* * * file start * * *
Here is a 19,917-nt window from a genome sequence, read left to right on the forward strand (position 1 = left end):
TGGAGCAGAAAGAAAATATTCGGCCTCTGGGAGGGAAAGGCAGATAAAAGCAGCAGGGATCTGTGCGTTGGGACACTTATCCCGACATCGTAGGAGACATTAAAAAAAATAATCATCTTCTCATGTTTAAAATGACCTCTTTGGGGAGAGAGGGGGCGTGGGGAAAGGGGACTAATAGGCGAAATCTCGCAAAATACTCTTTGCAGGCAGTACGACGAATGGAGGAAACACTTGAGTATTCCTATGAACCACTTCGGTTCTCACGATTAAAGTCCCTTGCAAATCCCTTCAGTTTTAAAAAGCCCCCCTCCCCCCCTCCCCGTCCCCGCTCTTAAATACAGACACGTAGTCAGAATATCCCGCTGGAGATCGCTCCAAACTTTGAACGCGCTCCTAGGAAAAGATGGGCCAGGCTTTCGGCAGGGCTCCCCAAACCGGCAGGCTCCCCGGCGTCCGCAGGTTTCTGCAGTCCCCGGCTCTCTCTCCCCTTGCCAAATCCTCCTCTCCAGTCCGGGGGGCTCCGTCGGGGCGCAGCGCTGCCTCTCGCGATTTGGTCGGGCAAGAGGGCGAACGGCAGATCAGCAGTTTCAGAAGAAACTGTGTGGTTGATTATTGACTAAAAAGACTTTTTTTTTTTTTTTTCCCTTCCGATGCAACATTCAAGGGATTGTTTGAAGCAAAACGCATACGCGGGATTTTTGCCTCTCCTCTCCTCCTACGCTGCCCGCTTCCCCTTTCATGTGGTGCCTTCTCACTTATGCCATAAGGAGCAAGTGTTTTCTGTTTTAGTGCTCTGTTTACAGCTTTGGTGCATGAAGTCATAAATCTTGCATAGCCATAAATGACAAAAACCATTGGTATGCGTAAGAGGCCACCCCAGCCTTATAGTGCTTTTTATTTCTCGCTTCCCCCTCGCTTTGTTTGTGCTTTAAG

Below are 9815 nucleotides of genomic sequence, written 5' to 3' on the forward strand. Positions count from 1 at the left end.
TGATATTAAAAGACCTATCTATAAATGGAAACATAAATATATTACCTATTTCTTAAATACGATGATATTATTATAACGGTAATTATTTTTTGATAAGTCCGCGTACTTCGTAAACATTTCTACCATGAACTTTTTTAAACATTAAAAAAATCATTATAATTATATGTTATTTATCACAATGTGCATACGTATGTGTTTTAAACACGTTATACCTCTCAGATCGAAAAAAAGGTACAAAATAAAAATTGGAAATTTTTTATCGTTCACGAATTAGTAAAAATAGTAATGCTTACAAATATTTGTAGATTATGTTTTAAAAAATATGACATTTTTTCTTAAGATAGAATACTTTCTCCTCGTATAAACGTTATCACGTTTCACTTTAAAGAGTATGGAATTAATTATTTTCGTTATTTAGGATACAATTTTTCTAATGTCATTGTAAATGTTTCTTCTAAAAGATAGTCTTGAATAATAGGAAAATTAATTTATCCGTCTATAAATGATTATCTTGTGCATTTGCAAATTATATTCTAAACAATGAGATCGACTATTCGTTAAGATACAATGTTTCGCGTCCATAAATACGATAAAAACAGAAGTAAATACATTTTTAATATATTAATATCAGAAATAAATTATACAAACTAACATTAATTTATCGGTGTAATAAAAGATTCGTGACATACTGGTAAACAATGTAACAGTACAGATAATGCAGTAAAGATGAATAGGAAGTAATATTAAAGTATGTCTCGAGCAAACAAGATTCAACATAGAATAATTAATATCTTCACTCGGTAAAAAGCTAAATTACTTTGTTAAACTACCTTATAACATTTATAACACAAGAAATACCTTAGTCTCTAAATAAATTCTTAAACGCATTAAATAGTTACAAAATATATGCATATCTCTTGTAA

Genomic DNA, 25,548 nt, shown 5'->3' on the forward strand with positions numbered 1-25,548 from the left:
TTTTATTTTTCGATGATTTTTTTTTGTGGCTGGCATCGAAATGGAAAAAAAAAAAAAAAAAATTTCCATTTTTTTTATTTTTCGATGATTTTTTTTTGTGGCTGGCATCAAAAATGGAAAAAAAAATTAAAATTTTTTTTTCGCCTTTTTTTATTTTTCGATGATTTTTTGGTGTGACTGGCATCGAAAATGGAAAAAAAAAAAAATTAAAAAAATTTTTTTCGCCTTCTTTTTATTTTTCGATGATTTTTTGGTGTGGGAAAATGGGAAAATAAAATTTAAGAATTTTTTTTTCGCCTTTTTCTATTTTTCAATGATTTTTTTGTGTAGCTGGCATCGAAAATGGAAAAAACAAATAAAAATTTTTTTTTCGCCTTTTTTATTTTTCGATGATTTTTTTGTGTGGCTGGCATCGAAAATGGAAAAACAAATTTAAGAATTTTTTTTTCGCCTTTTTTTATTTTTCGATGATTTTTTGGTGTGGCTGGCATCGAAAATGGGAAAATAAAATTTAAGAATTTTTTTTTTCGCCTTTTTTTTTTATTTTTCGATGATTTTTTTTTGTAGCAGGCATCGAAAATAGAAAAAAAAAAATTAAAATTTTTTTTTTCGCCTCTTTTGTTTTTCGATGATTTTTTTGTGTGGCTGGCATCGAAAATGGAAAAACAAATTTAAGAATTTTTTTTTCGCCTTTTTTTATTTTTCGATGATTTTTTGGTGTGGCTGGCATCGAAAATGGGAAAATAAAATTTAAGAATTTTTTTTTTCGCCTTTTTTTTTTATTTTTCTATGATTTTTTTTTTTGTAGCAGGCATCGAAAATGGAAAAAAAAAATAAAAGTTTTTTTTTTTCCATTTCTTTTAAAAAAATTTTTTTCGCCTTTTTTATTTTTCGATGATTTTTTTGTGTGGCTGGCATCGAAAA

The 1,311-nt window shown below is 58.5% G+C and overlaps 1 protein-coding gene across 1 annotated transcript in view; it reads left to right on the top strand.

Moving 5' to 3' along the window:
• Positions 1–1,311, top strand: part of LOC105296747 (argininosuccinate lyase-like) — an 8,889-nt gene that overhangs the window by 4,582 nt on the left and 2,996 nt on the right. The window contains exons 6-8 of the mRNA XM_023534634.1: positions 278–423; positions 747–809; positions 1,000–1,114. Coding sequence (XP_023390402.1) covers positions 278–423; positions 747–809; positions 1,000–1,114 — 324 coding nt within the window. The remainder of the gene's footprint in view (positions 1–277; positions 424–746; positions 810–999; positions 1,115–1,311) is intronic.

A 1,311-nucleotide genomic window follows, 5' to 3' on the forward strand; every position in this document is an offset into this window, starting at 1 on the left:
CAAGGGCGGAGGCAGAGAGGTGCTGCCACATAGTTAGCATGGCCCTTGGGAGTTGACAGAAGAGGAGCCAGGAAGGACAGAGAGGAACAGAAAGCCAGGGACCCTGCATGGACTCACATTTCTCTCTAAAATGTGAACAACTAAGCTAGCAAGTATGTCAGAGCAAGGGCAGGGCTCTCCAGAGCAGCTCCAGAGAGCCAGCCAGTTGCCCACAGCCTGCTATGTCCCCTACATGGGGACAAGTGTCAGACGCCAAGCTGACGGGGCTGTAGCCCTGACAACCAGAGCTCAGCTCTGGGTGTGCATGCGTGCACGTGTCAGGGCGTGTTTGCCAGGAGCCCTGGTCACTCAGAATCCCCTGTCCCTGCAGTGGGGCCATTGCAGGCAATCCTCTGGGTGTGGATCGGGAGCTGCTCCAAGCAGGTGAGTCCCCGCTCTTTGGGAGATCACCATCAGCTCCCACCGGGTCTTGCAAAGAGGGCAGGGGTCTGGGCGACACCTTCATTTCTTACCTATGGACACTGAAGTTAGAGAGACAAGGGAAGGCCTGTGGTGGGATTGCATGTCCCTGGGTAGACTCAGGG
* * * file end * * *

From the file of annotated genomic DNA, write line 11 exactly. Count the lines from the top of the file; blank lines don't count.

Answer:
CAAGGGCGGAGGCAGAGAGGTGCTGCCACATAGTTAGCATGGCCCTTGGGAGTTGACAGAAGAGGAGCCAGGAAGGACAGAGAGGAACAGAAAGCCAGGGACCCTGCATGGACTCACATTTCTCTCTAAAATGTGAACAACTAAGCTAGCAAGTATGTCAGAGCAAGGGCAGGGCTCTCCAGAGCAGCTCCAGAGAGCCAGCCAGTTGCCCACAGCCTGCTATGTCCCCTACATGGGGACAAGTGTCAGACGCCAAGCTGACGGGGCTGTAGCCCTGACAACCAGAGCTCAGCTCTGGGTGTGCATGCGTGCACGTGTCAGGGCGTGTTTGCCAGGAGCCCTGGTCACTCAGAATCCCCTGTCCCTGCAGTGGGGCCATTGCAGGCAATCCTCTGGGTGTGGATCGGGAGCTGCTCCAAGCAGGTGAGTCCCCGCTCTTTGGGAGATCACCATCAGCTCCCACCGGGTCTTGCAAAGAGGGCAGGGGTCTGGGCGACACCTTCATTTCTTACCTATGGACACTGAAGTTAGAGAGACAAGGGAAGGCCTGTGGTGGGATTGCATGTCCCTGGGTAGACTCAGGG